ACPHS In The News

Students Honored with Military Coin for Protecting Patient Safety

Lauren Hom and Zachary Lanoue receive military challenge coins
January 30, 2023

The situation that pharmacy doctoral students Zachary Lanoue and Lauren Hom found themselves in sounds like a fictional scenario presented in a classroom, an instructional tale about professionalism, where the professor might ask, “What would you do?”

Make no mistake: it was real. And the students performed so expertly that they were honored with a military challenge coin for quick thinking in an emergency, which prevented an error and ensured a patient’s safety.

At a coining ceremony at the Aviano Air Force Base in Italy in November, Lt. Col. Emily Dietrich (pictured above, at left) praised the duo for “immersing yourselves and being up for any experience that we’re able to give you. And then not only witnessing that and learning from it but doing a patient safety catch.

“We take patient safety extremely seriously.”

Quick thinking protects a patient   

Lanoue and Hom were on an ACPHS rotation at the Air Force base, when a patient arrived after being bit and scratched by a feral cat. She was at risk of rabies and other infections. Medical protocol called for immediate injections of rabies vaccine and rabies immunoglobulin, which both help to prevent the onset of infection even after exposure, at the bite site. But in this case, the bite site was tiny, near the knuckle of the patient’s ring finger. There was no way the entire, required 8.2 milliliter dosage could be injected there and absorbed.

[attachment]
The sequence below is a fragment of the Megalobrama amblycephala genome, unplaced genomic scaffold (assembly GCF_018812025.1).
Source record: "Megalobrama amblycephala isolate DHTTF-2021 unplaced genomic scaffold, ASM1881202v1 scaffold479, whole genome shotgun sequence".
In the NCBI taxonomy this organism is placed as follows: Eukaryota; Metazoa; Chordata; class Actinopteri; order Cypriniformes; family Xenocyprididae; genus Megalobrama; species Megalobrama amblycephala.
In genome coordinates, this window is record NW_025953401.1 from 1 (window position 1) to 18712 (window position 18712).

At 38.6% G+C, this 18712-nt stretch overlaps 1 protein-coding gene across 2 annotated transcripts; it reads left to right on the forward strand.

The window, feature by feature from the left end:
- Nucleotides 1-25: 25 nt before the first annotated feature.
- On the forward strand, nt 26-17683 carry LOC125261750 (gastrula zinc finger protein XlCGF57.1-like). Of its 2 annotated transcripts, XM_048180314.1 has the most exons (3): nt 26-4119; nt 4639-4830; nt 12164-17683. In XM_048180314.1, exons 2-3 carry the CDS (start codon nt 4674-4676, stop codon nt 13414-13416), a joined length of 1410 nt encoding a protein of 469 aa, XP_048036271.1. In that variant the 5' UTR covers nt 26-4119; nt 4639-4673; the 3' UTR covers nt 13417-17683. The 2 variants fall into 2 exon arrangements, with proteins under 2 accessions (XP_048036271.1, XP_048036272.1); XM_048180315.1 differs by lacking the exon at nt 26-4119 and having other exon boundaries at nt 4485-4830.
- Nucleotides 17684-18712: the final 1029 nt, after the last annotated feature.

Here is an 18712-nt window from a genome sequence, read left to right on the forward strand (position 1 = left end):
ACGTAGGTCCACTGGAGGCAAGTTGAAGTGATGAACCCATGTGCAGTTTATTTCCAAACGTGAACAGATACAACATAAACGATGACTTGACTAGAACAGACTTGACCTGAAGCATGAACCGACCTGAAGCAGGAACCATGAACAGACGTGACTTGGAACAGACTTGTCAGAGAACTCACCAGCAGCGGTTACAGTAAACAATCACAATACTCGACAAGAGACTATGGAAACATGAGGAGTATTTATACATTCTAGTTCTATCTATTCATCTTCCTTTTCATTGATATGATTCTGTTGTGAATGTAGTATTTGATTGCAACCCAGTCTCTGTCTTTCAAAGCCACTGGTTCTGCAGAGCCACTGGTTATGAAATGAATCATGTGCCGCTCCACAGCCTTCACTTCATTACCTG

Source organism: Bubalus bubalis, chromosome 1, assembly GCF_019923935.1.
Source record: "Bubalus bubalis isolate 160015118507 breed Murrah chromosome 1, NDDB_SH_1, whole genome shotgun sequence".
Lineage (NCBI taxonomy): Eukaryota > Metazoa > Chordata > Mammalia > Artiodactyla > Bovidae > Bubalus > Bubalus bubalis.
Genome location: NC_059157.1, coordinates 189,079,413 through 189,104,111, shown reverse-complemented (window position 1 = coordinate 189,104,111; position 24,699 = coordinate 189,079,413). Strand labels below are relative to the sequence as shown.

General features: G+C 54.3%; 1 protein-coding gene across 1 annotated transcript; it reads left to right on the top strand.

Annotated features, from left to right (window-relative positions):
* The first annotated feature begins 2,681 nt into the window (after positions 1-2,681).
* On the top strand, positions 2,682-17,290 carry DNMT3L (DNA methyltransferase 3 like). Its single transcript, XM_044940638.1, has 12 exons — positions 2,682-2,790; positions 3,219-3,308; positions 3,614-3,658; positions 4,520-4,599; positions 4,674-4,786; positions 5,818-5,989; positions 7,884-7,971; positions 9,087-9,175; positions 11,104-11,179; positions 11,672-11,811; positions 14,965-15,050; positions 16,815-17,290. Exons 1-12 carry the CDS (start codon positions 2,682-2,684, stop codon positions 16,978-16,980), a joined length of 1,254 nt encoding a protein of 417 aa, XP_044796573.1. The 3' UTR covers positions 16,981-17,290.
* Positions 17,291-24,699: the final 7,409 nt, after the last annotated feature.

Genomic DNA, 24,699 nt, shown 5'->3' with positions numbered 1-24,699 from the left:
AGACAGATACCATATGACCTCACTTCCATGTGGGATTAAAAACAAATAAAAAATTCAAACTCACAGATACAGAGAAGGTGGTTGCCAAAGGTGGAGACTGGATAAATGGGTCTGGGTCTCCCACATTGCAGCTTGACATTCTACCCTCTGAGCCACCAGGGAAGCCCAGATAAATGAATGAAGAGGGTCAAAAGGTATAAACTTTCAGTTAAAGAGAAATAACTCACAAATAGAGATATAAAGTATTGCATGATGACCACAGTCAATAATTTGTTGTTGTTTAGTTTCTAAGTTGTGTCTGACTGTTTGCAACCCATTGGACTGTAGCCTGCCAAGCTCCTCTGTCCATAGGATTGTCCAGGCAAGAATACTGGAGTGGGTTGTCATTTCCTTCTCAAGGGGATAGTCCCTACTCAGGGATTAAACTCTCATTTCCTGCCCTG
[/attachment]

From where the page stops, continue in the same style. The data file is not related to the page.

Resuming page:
So medical staff came up with a plan to distribute the required dosage in four separate muscular sites – one in each thigh, and two in the gluteus muscles – for proper absorption.

But that plan didn’t sit right with Lanoue. He had done a rotation several months before in an emergency room, where he’d seen more than a few rabies cases. Something seemed wrong about administering the vaccine into the glutes. When he and Hom stepped away from the patient’s side into the hallway, he opened his phone.

“At this point we're all standing in a circle in the hallway,” Hom said, “and Zach nudges me, and he says, ‘I don't know if we can give it in her glutes.’”

Lanoue had found on an app for medical providers that the rabies vaccine should not be administered in the gluteus muscles due to potential poor absorption and the chance of sciatic pain. Lanoue said he was nervous to speak up.

“I was like, I don't want to overstep,” Lanoue said.

“And so then I was like, ‘Zach, show her your phone,’” Hom said.

Lanoue shared what he had seen. Air Force base medical staff were grateful. They discovered they could give as much as four milliliters in each thigh and did that.

The action appeared effective, as the patient did indeed avoid rabies. Nonetheless, she developed another infection, and the antibiotics she was receiving in pill form were not working. Military medical staff asked to send her to a local hospital. In Italy, the availability of antibiotics is limited, and the hospital said the patient could only be transferred if the military base started her on a different antibiotic treatment first. Lanoue and Hom were tasked with researching what to give her, and recommended vancomycin and ertapenem.